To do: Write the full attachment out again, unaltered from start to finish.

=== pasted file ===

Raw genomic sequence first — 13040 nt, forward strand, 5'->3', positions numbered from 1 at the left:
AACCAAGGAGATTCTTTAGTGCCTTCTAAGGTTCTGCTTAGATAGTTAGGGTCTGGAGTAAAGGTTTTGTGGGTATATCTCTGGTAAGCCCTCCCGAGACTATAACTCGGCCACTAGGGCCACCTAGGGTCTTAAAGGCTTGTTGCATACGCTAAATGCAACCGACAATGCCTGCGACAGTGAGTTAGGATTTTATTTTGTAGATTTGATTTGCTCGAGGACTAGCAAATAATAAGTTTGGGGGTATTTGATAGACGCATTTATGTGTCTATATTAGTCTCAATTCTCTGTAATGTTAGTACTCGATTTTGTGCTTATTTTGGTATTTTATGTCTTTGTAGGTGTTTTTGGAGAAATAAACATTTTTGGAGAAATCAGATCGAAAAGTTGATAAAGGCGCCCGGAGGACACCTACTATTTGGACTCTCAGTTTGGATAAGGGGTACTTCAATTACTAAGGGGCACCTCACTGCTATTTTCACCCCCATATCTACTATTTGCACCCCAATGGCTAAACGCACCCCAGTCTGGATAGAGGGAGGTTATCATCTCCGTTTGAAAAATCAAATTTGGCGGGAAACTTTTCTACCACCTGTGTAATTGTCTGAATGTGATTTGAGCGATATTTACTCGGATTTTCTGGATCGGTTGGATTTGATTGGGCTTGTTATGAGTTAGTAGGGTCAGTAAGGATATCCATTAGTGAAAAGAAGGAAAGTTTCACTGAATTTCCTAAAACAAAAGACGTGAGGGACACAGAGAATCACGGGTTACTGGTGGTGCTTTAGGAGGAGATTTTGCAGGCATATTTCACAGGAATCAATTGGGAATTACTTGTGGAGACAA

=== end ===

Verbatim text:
Raw genomic sequence first — 13040 nt, forward strand, 5'->3', positions numbered from 1 at the left:
AACCAAGGAGATTCTTTAGTGCCTTCTAAGGTTCTGCTTAGATAGTTAGGGTCTGGAGTAAAGGTTTTGTGGGTATATCTCTGGTAAGCCCTCCCGAGACTATAACTCGGCCACTAGGGCCACCTAGGGTCTTAAAGGCTTGTTGCATACGCTAAATGCAACCGACAATGCCTGCGACAGTGAGTTAGGATTTTATTTTGTAGATTTGATTTGCTCGAGGACTAGCAAATAATAAGTTTGGGGGTATTTGATAGACGCATTTATGTGTCTATATTAGTCTCAATTCTCTGTAATGTTAGTACTCGATTTTGTGCTTATTTTGGTATTTTATGTCTTTGTAGGTGTTTTTGGAGAAATAAACATTTTTGGAGAAATCAGATCGAAAAGTTGATAAAGGCGCCCGGAGGACACCTACTATTTGGACTCTCAGTTTGGATAAGGGGTACTTCAATTACTAAGGGGCACCTCACTGCTATTTTCACCCCCATATCTACTATTTGCACCCCAATGGCTAAACGCACCCCAGTCTGGATAGAGGGAGGTTATCATCTCCGTTTGAAAAATCAAATTTGGCGGGAAACTTTTCTACCACCTGTGTAATTGTCTGAATGTGATTTGAGCGATATTTACTCGGATTTTCTGGATCGGTTGGATTTGATTGGGCTTGTTATGAGTTAGTAGGGTCAGTAAGGATATCCATTAGTGAAAAGAAGGAAAGTTTCACTGAATTTCCTAAAACAAAAGACGTGAGGGACACAGAGAATCACGGGTTACTGGTGGTGCTTTAGGAGGAGATTTTGCAGGCATATTTCACAGGAATCAATTGGGAATTACTTGTGGAGACAA